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November 21 • 9:00 am - 6:00 pmFree
In Performing Remains, Rebecca Schneider describes the ways in which media studies, “conflates the invention of the still with the invention of the camera, too often forgetting the long history of precedent living stills.” The Movement-Image likewise sees across disciplinary divides to a long history of movement. The six artists presented in the exhibition understand the living body as a force of continuous invention.
The Movement-Image is supported through the John Sacret Young ’69 Lecture Series fund.
Featured Artists & Works
The exhibition features video works and installations by artists Amy Beecher, Xavier Cha, Sahra Motalebi, Maho Ogawa, Will Rawls and Leila Weefur:
Will Rawls, regular degular
regular degular is a cinematic response to the disparate architectural, economic and historical tensions that surface in St. Louis, Missouri. These conflicts are embodied along the historic Jefferson Avenue and exist because of, and are constantly reproduced by, an anti-Black formation of American cities that raze or renew neighborhoods based on their racial and economic make-up. Thus, multiple understandings of time and narrative share geographic space but are not in active conversation. This temporal and architectural non-communication becomes an opportunity to invent a narrative structure that connects these dynamics. regular degular is a short stop-motion film that seeks to tell a new story of a place that respectfully and playfully acknowledges these local conditions. Run time: 19:41 min.
Amy Beecher, Holding Lead
Amy Beecher’s seven-minute single shot film Holding Lead is part of a larger series of work, Beautiful, Beautiful, Beautiful, Rose! that includes, poetry, sound, image, and installation. Work in this series appropriates and then isolates moments from the television series The Bachelor, using them as formal building blocks to meditate on the over-determined nature of signifiers, especially those linked to feelings of love and affection. Echoing the themes of admiration in the original show, each work in the series is an homage to a different artist. Here Beecher responds to Richard Serra’s three-minute film Hand Lead Fulcrum, replacing the weighty block of lead in Serra’s muscular grip with a delicately perched flower. Run time: 7:28 min.
Leila Weefur, Blackberry Pastorale: Symphony No. 1
Blackberry Pastorale: Symphony No. 1 deconstructs the Black Femme figure and the colloquial Black phrase “The blacker the berry, the sweeter the juice.” The video constructs a cinematic narrative through the landscape of the blackberry fruit, positing the Blackberry as a figure with a distinct racialized function. Referencing Yusef Komunyakaa’s 1992 poem “Blackberries” and Wallace Thurman’s 1929 novel The Blacker the Berry, the installation explores the kindred history of Blackberries with Black bodies and the contradictions of beauty, shame, admiration, and contempt. The sound component, Fantasie Negre, is a composition by Florence Beatrice Price, the first Black woman to be recognized as a symphonic composer. This layered orchestral piano provides the video with a texture, rich with an Antebellum-like history and a queasy contemplation to match the choreographed destruction of the Blackberry fruit. Run time: 18:53 min.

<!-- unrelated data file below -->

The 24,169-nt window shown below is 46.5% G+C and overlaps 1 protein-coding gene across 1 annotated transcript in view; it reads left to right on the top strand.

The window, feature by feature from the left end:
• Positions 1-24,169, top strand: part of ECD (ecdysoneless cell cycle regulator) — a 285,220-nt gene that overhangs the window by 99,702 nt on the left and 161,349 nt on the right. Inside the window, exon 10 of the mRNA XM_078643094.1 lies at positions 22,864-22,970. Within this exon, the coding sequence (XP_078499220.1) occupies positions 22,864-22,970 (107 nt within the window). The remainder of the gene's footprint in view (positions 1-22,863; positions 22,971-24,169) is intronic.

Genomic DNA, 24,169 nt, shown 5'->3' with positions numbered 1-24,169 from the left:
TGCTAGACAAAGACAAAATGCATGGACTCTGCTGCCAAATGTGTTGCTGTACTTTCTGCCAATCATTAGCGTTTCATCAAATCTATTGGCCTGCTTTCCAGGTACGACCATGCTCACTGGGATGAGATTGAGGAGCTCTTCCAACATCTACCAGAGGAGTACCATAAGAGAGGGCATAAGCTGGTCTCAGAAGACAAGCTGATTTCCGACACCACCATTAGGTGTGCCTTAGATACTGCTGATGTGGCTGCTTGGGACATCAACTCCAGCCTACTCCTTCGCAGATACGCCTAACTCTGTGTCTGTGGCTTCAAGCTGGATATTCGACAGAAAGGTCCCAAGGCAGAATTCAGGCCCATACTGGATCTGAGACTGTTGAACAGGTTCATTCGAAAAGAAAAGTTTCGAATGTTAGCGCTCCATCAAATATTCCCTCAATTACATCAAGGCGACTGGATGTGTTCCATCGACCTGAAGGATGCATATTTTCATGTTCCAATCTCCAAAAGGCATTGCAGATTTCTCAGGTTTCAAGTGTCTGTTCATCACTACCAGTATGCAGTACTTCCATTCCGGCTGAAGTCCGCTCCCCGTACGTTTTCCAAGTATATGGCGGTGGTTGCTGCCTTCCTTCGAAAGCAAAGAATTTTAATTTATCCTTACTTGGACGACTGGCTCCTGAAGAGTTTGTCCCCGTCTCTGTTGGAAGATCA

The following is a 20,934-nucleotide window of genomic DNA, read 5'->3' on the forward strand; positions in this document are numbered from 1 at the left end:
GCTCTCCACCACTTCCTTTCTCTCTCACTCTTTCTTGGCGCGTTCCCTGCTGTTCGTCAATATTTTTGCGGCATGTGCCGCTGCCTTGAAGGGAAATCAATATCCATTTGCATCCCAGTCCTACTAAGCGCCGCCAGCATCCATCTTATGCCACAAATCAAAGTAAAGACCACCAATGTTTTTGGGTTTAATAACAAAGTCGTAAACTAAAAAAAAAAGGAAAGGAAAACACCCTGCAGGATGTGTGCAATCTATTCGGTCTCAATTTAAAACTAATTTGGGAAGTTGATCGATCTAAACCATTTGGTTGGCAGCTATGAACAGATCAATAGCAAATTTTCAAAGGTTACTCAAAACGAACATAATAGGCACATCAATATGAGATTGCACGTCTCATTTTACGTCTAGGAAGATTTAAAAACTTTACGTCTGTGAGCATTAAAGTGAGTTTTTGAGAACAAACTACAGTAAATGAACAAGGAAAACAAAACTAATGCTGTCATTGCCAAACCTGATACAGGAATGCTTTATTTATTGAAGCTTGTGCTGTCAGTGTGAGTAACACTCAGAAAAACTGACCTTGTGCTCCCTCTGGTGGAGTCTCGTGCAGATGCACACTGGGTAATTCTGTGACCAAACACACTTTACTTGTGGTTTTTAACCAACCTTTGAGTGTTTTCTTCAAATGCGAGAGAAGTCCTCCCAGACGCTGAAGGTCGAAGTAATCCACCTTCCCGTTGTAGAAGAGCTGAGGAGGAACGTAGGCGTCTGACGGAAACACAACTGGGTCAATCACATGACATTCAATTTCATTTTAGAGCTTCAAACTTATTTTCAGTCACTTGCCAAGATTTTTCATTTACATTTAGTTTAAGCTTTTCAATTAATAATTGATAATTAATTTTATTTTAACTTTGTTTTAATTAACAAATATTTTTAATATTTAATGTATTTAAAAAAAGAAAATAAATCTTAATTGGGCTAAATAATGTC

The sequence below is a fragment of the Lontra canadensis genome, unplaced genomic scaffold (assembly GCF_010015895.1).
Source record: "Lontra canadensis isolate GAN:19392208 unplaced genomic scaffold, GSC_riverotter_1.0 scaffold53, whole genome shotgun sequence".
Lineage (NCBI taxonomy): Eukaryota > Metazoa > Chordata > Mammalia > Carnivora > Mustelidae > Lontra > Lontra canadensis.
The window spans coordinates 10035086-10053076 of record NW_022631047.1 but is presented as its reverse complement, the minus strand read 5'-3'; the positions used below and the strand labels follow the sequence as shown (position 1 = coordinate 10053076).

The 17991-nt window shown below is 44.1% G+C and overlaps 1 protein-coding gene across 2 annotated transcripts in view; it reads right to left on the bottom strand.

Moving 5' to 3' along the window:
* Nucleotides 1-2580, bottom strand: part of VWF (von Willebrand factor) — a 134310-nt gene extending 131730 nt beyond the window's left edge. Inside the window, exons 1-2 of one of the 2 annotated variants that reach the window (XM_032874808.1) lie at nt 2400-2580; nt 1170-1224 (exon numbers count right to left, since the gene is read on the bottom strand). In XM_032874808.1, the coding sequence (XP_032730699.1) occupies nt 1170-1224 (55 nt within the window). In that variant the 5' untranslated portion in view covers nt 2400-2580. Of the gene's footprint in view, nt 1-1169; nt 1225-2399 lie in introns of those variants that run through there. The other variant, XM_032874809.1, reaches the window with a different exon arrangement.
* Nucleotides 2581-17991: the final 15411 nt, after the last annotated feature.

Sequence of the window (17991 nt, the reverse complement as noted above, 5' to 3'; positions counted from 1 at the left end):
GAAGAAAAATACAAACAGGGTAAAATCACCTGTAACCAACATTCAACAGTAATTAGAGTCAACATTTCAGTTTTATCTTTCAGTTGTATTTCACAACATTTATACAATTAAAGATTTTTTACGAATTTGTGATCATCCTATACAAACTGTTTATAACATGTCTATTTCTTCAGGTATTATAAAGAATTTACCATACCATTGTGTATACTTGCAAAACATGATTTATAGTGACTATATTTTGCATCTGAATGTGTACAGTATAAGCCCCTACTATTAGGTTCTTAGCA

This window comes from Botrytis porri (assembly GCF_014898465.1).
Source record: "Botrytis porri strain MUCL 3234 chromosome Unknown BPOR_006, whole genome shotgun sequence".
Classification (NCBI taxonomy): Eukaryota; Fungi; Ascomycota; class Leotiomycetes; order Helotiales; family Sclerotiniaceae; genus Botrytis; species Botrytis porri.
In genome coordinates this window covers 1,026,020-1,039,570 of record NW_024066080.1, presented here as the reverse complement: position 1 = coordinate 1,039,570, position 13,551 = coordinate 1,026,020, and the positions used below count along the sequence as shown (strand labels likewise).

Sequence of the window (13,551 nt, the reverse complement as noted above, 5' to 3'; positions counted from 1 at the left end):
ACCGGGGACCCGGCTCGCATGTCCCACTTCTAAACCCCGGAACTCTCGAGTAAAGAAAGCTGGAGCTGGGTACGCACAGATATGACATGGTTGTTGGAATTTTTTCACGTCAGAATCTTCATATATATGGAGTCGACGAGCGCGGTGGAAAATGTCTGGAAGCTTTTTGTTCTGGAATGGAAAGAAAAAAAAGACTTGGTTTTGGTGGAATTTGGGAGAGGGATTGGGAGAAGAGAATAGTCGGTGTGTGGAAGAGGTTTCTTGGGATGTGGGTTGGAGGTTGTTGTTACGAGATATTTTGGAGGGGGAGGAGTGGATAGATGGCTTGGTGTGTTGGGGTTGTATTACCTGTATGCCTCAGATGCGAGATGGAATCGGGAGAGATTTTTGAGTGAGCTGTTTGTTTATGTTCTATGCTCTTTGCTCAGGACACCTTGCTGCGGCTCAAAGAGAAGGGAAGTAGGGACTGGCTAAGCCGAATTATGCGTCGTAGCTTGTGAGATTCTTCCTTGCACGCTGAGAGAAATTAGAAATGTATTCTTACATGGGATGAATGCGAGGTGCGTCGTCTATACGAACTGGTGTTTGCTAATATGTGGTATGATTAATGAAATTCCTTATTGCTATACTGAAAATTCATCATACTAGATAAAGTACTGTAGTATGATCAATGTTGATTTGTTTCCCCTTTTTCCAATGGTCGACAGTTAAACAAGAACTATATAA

Maho Ogawa, Choreographic Score Mural
Choreographic Score Mural is an abstract map of human bodies, a mural version of Maho Ogawa’s online movement database, Minimum Movement Catalog. Each line in the mural expresses a visual movement score from the Minimum Movement Catalog sections “Curving” or “Bending,” inventories of bodily gestures. Viewers can embody the Bending or Curving movements by placing their body along these lines. The mural is open to be activated by viewers as a communication tool for movement language.
Sahra Motalebi, Inspiration
Inspiration explores historical meanings of “imagination,” its connection to metaphor-making, and to the breath. The vocal dialogue, heard from small speakers inserted in the sculpture, includes a description of the object and its invisible built structures and those of the stage-set itself. The silver ductwork taken from building materials is recontextualized; it gives one the sense of a technological construction, and referencing the mediation of breath, voice, and dialogue by the logics of performance and a disembodied acousmatic presence.
Xavier Cha, Untitled (caretaker)
Untitled (caretaker) is a live-streamed video performance by Xavier Cha where a performer, who wears a GoPro chest harness, can be seen moving alone in a rehearsal space. The audience experiences a disorienting view of limbs moving through a remote studio space. The video captures only glimpses of their reflection in the mirror, obscuring access to the full view of the performer’s body. Fragments of a soundtrack can be heard playing simultaneously from four corners of the studio as the performer nears.
View the Exhibition
The Movement-Image exhibition is free and open to the public.
On view from October 16 – November 21, 2023, with performances scheduled throughout. Hagan Gallery hours: Monday-Friday, 9 a.m. – 6 p.m.
Get directions to the Hagan Gallery, located on the first floor at 185 Nassau St. on the Princeton University campus.
The Hagan Gallery is an accessible venue. Visit our Venues & Studios section for access details for each of our individual locations. Guests in need of access accommodations are invited to contact the Lewis Center at least one week in advance at LewisCenter@princeton.edu.